Choosing the Right Microphone for Your Auditorium
Creating compelling sound in your auditorium or lecture hall starts with selecting the right microphone. As your source, a microphone is essential when it comes to capturing voices and other key audio onstage. There are several different types of commercial microphones out there – so how can you choose the best option for your space? Read on to learn about the most common and popular microphones, and where they fit best.
1. Lectern Microphone
As the name would suggest, a lectern mic (or gooseneck mic) will work best when you have a speaker standing at a podium. Many lectern microphones, like the Shure Microflex MX418, feature a slim design, helping keep the focus on your presenter instead of the equipment. The coverage pattern allows a lectern mic to capture audio in front of and above the podium, without picking up sound from the audience or elsewhere onstage. This style of microphone should be your top pick if you plan to use a podium for presentations.
2. Fixed Position Hanging or Floor Microphone
For many stage productions, a fixed position microphone on the floor, also called a boundary mic, will provide clear vocals and a natural sound. Supercardioid or half-cardioid polar patterns pick up participants onstage while rejecting sound from the rear. Although stage floor microphones (like the AKG PCC160) are designed to reject vibrations from the floor, they capture footsteps as our ears would hear them. Similar to a lectern mic, floor microphones are engineered to account for sound reflecting off of the floor - you won’t get a hollow sound.
Microphones built to hang will achieve a similar effect: targeting a group of people on stage, with little fuss and minimal visual intrusion. Both kinds of microphones do best when accounting for roughly 15 to 20 feet of stage width.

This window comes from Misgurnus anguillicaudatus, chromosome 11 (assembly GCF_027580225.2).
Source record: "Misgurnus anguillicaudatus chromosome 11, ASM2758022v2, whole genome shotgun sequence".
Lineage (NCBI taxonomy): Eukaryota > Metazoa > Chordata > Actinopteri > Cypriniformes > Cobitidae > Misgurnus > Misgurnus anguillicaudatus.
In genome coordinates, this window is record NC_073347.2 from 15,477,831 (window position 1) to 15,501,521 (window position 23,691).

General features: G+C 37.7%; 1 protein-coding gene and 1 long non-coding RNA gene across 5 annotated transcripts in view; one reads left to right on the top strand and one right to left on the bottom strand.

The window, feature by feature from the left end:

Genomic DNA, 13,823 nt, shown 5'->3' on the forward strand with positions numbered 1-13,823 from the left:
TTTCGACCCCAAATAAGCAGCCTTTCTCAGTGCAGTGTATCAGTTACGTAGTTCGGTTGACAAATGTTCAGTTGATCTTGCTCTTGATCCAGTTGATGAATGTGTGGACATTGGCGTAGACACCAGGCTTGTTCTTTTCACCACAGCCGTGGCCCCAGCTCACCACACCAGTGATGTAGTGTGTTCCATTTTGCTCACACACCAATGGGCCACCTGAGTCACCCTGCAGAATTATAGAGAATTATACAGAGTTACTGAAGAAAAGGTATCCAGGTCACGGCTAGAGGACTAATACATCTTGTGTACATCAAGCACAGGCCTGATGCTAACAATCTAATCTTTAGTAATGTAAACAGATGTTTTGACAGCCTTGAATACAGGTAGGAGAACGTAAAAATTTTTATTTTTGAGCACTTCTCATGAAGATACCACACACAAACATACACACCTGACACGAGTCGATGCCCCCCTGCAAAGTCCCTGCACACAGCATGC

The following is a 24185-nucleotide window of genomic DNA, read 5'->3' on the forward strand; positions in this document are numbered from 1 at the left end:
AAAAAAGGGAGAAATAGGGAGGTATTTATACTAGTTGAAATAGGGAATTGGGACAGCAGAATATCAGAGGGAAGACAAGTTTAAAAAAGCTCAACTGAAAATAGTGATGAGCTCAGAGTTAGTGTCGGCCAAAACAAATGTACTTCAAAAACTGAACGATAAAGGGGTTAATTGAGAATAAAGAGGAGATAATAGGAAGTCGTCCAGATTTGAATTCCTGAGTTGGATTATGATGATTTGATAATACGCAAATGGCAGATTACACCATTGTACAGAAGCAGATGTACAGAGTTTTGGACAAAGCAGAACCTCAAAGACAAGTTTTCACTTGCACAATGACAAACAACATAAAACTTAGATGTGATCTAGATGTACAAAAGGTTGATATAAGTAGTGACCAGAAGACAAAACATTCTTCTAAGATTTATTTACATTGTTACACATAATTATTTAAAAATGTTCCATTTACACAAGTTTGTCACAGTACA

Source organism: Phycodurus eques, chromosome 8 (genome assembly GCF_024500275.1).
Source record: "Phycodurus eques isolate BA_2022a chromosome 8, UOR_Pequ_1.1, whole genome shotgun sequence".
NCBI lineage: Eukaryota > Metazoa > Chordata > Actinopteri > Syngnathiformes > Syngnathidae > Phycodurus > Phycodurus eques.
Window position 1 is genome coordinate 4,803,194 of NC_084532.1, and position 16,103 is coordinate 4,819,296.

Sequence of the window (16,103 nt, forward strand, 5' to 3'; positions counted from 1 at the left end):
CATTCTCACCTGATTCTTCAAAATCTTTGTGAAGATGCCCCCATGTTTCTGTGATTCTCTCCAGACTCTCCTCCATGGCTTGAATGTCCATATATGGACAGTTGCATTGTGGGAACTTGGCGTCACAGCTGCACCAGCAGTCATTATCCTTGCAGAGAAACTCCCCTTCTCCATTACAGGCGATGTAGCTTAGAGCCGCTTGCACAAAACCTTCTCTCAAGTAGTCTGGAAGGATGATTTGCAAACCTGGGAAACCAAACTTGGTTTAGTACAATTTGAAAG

3. Handheld Microphone
If your presenter will move around the stage, or perhaps interview guests, a handheld microphone is a good fit. While this kind of microphone can rest on a stand, the speaker can roam with it, toggle it on and off, and hand it to another person to use. Handheld mics typically use a bi-cardioid pattern, capturing whatever the mic is pointed at, with minimal background noise. Perhaps most importantly, a “handheld mic has a more powerful sound and allows the presenter to vary the loudness and tone for extra emphasis by moving the microphone closer or farther away,” according to Shure. While your speaker will have flexibility, they will need to carry the mic, and handheld mics are less discrete than lectern mics or some fixed position microphones.
4. Lavalier Microphone
A lavalier microphone is worn by the speaker, usually on or near the lapel. Presenters can be dynamic, moving freely and using their hands. Wireless capabilities can grant a lavalier (or “lav” for short) user total freedom on the stage. The drawbacks here are the need to set up a separate microphone and body pack on each user. Lavalier microphones are popular in stage or TV productions.
This guide should serve as a starting point as you consider which microphones are the best for your auditorium. With that said, every space is unique, and a professional audio installer like Profound Technologies can be essential in determining the best design for your space. Don’t hesitate to reach out to us or set up a meeting to discuss your auditorium project.